17 – The natural extension (snort) was clipping hair off the dead. Then, of course, making art of it.

Boy howdy did the Victorians get creative with it.

Here's a fun throwback to earlier in the thread. This locket, front & back. Yes, that's human hair. "I alone can heal."

18 – Then, this mourning artisan in 1840 was just like… well how about we just make the whole entire ring out of hair. Because that's what I want to feel.

Hair.

On my fingers.

On my skin. All the time.

Also, let's make two of them.

©Victoria & Albert Museum, London - Pair of hair hooped rings with gold bezels with the initial 'D' - 1840

19 – "BUT NATANIA," you ask! "What about tear catchers?"

I'm really, really sorry to break it you all. But are a grand fiction. As absolutely ridiculous as the Victorians were, what we think of as tear catchers are, in fact, just perfume bottles.

Katie Kierstead/Roses & Rue Antiques - via Atlas Obscura - long vials of perfume bottles. Very pretty. Not tear catchers.

20 – Okay, so let's get to some dresses, shall we?

I never imagined writing these words but: CHINTZ and MOURNING. The garment is called a wentke, & was popular in Holland. These gowns were typically super bright colored. But this monochrome is still stunning. ca early 18th C.

© Victoria & Albert Museum - Gown (wentke) of painted and dyed cotton chintz. With a pattern of large palmette flanked by foliate scrolls. Flowers fill the intervening spaces. Both flowers and leaves are patterned with floral meanders and zig zag motives. Hindelopen cut and the seams are accented by a line of backstitching in black floss silk. Lined with white linen. The neck, fronts and wrists are edged with black and white weft patterned tape.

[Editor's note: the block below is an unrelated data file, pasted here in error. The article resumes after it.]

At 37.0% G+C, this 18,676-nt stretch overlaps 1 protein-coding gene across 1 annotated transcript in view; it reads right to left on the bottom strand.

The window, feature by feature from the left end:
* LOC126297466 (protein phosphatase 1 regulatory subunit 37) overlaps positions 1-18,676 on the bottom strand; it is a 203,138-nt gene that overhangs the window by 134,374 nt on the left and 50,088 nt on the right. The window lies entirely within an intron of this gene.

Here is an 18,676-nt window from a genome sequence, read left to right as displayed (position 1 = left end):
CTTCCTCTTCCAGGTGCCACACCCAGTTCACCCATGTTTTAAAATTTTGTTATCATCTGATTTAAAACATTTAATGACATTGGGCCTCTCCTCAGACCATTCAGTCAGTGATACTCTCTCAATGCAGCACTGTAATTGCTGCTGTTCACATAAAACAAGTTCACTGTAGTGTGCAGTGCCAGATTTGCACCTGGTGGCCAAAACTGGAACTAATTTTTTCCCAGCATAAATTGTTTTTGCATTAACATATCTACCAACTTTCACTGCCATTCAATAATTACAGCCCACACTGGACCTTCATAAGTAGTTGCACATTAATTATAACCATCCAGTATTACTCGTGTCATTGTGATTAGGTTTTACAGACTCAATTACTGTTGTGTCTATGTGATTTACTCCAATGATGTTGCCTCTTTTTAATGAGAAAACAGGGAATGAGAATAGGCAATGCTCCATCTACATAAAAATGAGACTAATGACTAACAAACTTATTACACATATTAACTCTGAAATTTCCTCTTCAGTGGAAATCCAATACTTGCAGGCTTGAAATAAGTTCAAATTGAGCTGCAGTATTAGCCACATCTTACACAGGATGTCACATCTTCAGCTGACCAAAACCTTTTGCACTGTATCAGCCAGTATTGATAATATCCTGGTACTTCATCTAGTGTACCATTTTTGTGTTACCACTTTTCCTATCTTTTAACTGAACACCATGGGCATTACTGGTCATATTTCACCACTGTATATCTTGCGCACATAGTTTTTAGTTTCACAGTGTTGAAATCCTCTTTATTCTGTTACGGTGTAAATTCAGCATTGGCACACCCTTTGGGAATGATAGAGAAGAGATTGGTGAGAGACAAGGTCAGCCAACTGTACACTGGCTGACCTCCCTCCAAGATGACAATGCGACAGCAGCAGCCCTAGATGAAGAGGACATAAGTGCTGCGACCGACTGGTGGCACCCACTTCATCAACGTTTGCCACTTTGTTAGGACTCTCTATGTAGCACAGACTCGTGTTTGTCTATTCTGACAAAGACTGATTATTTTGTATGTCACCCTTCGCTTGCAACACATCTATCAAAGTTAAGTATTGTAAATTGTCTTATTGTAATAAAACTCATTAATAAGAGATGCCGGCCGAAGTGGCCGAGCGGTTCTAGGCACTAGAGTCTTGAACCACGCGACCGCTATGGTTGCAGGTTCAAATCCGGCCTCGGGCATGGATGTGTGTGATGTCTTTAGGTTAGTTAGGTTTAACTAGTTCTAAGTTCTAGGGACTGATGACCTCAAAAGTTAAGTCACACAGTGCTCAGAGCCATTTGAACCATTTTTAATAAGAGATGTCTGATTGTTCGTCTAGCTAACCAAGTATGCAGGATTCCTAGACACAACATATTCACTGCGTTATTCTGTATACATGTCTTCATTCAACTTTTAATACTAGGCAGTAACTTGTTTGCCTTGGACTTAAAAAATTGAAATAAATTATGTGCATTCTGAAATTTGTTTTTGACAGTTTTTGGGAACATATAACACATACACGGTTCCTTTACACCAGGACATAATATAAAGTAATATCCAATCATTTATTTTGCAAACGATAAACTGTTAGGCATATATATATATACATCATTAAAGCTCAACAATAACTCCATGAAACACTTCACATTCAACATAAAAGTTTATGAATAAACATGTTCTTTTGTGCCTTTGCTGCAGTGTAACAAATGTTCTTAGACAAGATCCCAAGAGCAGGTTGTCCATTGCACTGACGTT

21 – Help. I'm in love. Jet and satin? These hips do not lie. Emile Pingat, from 1877-1880. Can't tell if it's officially mourning, but it does make me want to cry.

Excuse me, madam. I think I need a drink.

A black satin gown, 1880 silhouette with a narrow waist, V neck, 3/4 sleeves. Long jet tracery stripes down from shoulders to floor. Bows at intervals down the skirt, and buttons down the center.

22 – Some half-mourning for you in this number, which has a lovely bit of ruffle, and a rather fun square neck going on. This is ca. 1872-74, and I really love the contrasting cream and lace combination. The bustle also ties up, which is practical, yeah?

 From the Met - This half mourning dress shows the care with which additional colors were implemented in mourning attire with the white accents carefully placed to not overwhelm the black and create a visually appealing transitional garment.